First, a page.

DOD maps out infrastructure to support network-centric force
The Defense Department’s move toward becoming a network-centric force depends in large part on overhauling the Global Information Grid (GIG).
In this report:
Net centricity's missing links include 'static' GIG, lack of info-sharing standards
The essence of net centricity is the availability of the right information to those who need it, when they need it. The core infrastructure is the GIG, a global, departmentwide system of networks intended to support and enable DOD's missions, functions and operations. The GIG architecture is the DOD Enterprise Architecture. It is a federation, with ownership, control or management of the people, processes, hardware and software distributed throughout the department.
However, the GIG is comprised of independent systems that are not always interoperable and cannot take full advantage of emerging technology. “To support the department’s ever-increasing information demands and future operational concepts, the GIG must transform significantly,” the department states in its DOD GIG Architectural Vision that outlines its plans. The future GIG will provide information sharing and information assurance on trusted, interoperable networks to achieve mission assurance.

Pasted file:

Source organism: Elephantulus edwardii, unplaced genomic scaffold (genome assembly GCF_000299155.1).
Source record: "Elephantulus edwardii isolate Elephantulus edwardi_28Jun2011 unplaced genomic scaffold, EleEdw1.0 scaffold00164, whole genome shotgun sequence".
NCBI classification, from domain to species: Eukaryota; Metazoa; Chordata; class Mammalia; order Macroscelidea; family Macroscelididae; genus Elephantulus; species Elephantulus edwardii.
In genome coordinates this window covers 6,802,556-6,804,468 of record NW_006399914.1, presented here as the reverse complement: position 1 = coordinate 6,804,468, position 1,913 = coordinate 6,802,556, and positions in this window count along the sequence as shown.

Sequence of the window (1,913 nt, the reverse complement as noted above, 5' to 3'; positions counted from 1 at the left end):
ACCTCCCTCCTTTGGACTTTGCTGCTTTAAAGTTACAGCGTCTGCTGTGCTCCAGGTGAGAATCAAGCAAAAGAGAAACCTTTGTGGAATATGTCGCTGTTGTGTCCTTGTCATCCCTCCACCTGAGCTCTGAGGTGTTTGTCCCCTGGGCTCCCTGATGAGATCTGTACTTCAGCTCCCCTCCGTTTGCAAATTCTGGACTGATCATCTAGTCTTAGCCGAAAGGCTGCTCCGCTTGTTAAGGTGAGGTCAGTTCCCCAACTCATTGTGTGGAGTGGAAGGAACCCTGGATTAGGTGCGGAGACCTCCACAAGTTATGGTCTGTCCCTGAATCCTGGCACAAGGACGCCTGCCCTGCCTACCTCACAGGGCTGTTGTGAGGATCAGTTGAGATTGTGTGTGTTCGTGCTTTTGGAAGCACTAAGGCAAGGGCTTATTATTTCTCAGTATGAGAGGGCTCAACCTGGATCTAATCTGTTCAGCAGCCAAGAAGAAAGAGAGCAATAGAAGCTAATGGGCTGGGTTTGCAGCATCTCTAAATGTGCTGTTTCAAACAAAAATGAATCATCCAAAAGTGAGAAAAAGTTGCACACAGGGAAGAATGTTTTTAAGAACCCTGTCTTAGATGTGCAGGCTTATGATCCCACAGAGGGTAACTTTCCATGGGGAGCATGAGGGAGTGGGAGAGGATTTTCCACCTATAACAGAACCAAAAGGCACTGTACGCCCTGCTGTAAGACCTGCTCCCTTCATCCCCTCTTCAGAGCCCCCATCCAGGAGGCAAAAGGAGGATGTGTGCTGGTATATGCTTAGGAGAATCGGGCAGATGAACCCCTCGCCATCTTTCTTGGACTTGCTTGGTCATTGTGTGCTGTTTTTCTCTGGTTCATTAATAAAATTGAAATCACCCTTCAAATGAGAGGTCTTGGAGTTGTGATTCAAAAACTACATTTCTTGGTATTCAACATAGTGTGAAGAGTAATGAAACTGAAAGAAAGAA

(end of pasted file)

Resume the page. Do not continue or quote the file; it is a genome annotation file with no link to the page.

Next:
“This transformation is based upon the recognition that information is a critical strategic component that enables decision-makers at all levels to make better decisions faster and to act sooner,” the architectural vision states.
According to the vision, it will support and enable responsive, adaptable and information-centric operations characterized by:
An increased ability for information sharing.
Expanded sources and forms of information and expertise to support rapid, collaborative decision-making.
Dynamic and interoperable communications, computing and information infrastructures that are responsive to rapidly evolving operational needs.
Assurance that the right information is available when and where needed to accomplish assigned tasks, that the information is correct, and that the infrastructure is available and protected.
In developing the new GIG, DOD is counting on improved information capabilities made possible by advances in technology and innovations in the department's operational concepts and practices. The evolution to this more dynamic, agile and robust GIG will be incremental, with no firm end date or end stage. The vision calls for moving from the baseline architecture through three stages in 2010, 2012 and 2016, with no date set for achieving the final form.
William Jackson is a senior writer of GCN and the author of the CyberEye blog.